The MacBook Air SMC Update v1.9 is available as a 1.09 megabyte download for MacBook Air notebooks released in 2012 and 2013. It fixes a “rare” problem where the battery stops working, the battery is no longer recognized, or the system hangs when the battery has a charge that’s less than one percent.

The MacBook Pro SMC Firmware Update 1.7 is available as a 1 megabyte download for non-Retina MacBook Pro laptops released since 2012. Apple says that the update fixes a “rare” problem where a battery that has over 1,000 charge cycles shuts down or stops working.

The MacBook Pro Retina SMC Update v1.1 is available as a 504 kilobyte download that fixes a few problems, including Power Nap bug fixes, and a “rare” issue with slow frame rates in games on the 15-inch model. This update is for Retina MacBook Pros only.

All of the updates can be obtained using the links above or by running Software Update.

If you’ve tried the firmware updates and have any feedback to offer, let us know in the comments.

iSuppli runs numbers, finds $199, $183 build costs for iPhone 5s, 5c handsets

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Date: Wednesday, September 25th, 2013, 07:47
Category: Hardware, iPhone, News

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If you’re wondering how much Apple’s new iPhone handsets cost to manufacture, they’ve got a number.

Per AllThingsD, a forthcoming IHS iSuppli report posits that Apple spends at least US$191 on components to build a 16GB model of the iPhone 5s and between US$167 and US$176 for a low-end iPhone 5c. Those prices are just a few dollars lower than what Apple spent in order to build the iPhone 5 according to iSuppli’s year-ago report on that device. The firm adds another US$8 in assembly costs for the iPhone 5s, while iPhone 5c assembly tacks on another US$7 to assemble, giving full construction estimates of US$199 for the 5s and between US$173 and US$183 for the 5c.

The iPhone 5, released in 2012, cost Apple about US$205 to produce and sold for between US$649 and US$849 off-contract. Apple saves about US$13 to produce the new high-end iPhone, even considering its beefed up processor and biometric sensor, and Apple sells it for the same price point.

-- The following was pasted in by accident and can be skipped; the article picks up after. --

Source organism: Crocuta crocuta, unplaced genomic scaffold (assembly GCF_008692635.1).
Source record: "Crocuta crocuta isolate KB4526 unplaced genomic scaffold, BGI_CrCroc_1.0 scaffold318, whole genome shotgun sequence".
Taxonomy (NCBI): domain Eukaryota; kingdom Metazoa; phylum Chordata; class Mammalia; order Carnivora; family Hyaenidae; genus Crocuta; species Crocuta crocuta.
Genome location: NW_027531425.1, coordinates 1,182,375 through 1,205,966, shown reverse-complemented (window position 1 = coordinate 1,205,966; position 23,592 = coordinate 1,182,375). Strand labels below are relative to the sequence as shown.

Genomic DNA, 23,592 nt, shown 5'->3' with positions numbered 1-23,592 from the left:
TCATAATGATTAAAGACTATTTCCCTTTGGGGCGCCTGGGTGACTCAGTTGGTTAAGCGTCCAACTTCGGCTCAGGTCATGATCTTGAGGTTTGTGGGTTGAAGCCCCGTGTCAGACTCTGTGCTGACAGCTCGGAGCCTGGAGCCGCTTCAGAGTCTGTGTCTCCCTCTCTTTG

Memory capacity plays a part in the price of an iPhone, with the jump from a 16GB module to a 64GB module adding US$19 to the component cost, plus another US$8 in assembly.

The display components are among the biggest cost contributors for the device, though, amounting to US$41 out of the component cost. IHS believes that Apple’s displays came from a number of vendors, including Sharp, Japan Display Inc., and LG Display.

The use of a polycarbonate shell for the iPhone 5c helps Apple drop the component cost of what is essentially an iPhone 5 even further. Whereas the iPhone 5 was machined from a single piece of aluminum in a costly process, Apple spends only US$173 to build a 16GB iPhone 5 model and US$183 to build the 64GB model.

IHS’ look at the new iPhones seems to agree with some observers’ opinion that the iPhone 5s, despite the addition of a number of technologies, is more of an incremental progression over its predecessor.

“I would say that they’re almost the same phone,” said IHS analyst Andrew Rassweiler, “except for that the 5s has the fingerprint sensor, the A7 processor and some newer memory chips that consume less power. Beyond that, they’re basically the same.”

The lower production cost per unit could work in Apple’s favor going forward. The Cupertino company recently revised its guidance for the September quarter after selling more than nine million new iPhone units in the launch weekend. Part of that guidance revision was to orient investors to look toward the upper range of its previous estimate, possibly due to the improved margins on its hot-selling new devices.

Stay tuned for additional details as they become available.

VMWare releases Fusion 6.0.1 update

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Date: Wednesday, September 25th, 2013, 07:32
Category: News, Software

Late Tuesday, virtualization softare maker VMWare released version 6.0.1 of its Fusion software for the Mac.

Similar to other virtualization software packages, VMWare allows users to run alternate operating systems such as Windows and Linux distributions on Intel-based Macs at native speeds. Other features, such as Unity, allow users to run and minimize Windows applications from the Mac OS X Dock.

The new version, a 244.6 megabyte download, can be found here and offers the following fixes and changes:
Addressed an issue that caused VMware Fusion 6 to crash when opening
- Improved support for Boot Camp on 2013 Macs.

- Improved detection of Windows 8.1 and Windows Server 2012 R2 media.

- Resolved an incompatibility with certain USB audio devices.

- Resolved an issue where Cubase could cause virtual machines to not power on.

- Addressed a graphics issue when switching between spaces in single window mode.

Fusion 6.0.1 retails for US$59.99 and requires an Intel-based Mac, 2 GB of RAM, Mac OS X 10.6.7 or later (10.7 recommended) and a copy of Windows (if you’ll be installing Windows).

If you’ve tried the new version and have any feedback to offer, please let us know in the comments.

Rumor: Apple to built biometric fingerprint sensor into more expensive iPhone 5S units

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Date: Tuesday, September 10th, 2013, 07:12
Category: Hardware, iPhone, Rumor

This is just about the last rumor before Apple hopefully unveils its long-awaited next-gen iPhone(s) today, so here we go.

Per AppleInsider and the Wall Street Journal, sources close to the story last week stated that fingerprint scanners will be built into the “more expensive of two iPhones” Apple plans to announce at a media event on Tuesday, seemingly confirming a long stream of rumors regarding the feature’s inclusion.

The publication speculates that Apple’s entry into the biometric security segment will spark interest from other handset makers to find similar solution. Another source claims at least one smartphone running Google’s Android will incorporate fingerprint security, though it is unknown if the device will be marketed in the U.S.